Dr. Davies observed in her update that yesterday was a “rather extraordinary day” for the county health department because it received its first shipment of Pfizer/BioNTech vaccine. The County started vaccinating front-line health-care workers this week and will continue doing so in the ensuing weeks.
Twenty-one days must elapse between the two doses of the Pfizer vaccine. Dare has not yet received its batch of second doses for what is known as Priority Group 1a of vaccine recipients. Vaccines are being administered across North Carolina according to a priority ranking of the recipients.
For more vaccine information, see COVID-19 Vaccine | Dare County, NC (darenc.com)
HAPPY BIRTHDAY, DR. FAUCI
We end our last COVID-19 update of 2020 with a special birthday greeting to Dr. Anthony Fauci, Director of the NIH’s Institute of Allergy and Infectious Diseases, who turns 80 tomorrow on Dec. 24, Christmas Eve.
Word is he is not planning to travel anywhere.
Dr. Fauci received his first dose of the newly approved-for-emergency-use Moderna vaccine yesterday and reported that he felt fine afterward. He did not even experience injection site pain, which is common with many vaccinations. He will receive his second dose in 28 days.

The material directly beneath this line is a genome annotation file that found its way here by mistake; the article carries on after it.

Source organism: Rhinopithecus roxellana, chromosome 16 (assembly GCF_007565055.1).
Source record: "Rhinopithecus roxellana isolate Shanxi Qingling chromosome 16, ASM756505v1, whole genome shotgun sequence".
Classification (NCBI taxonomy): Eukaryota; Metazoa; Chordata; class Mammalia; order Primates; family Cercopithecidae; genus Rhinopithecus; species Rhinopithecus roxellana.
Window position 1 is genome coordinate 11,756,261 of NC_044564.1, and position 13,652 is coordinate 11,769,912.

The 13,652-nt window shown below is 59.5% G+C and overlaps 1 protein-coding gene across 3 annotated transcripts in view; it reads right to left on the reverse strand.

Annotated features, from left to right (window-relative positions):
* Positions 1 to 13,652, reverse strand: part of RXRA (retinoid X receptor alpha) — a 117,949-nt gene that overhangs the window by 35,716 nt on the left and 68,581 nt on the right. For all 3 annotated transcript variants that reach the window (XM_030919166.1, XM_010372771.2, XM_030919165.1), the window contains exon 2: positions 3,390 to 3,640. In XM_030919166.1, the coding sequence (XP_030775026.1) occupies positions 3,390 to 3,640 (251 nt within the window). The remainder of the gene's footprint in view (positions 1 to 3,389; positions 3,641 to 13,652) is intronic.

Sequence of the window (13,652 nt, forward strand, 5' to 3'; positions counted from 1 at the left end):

May the eminent, compassionate, and extremely hard-working Dr. Fauci enjoy doing whatever he darn well pleases on his birthday. He has not had a day off in nearly a year. Maybe he can enjoy some down time tomorrow.
We wish him many happy returns of the day and many more birthdays.
Today I visited the Kitty Hawk Post Office to ensure that the packages I dropped off there for mailing (I do click-and-ship) and for which I have not received any tracking information are not stacked up in a backroom reserved for oblivion.
I was assured that all packages received at the post office are loaded onto cargo trucks and transported the heck out of there as soon as possible. I was also told that I should not expect to receive any tracking information until my packages reach their destination.
So, there is still hope.
Merry Christmas and happy other holidays, everyone. Here’s to a bright and healthy new year.
And don’t forget. If you get cabin fever and decide you would like to violate the 10 p.m. “curfew,” just call up your favorite watering hole and order a “to-go” mixed drink. The Governor says it’s OK. See yesterday’s Beacon for details.
But bring your mask!
Ann G. Sjoerdsma, 12/23/20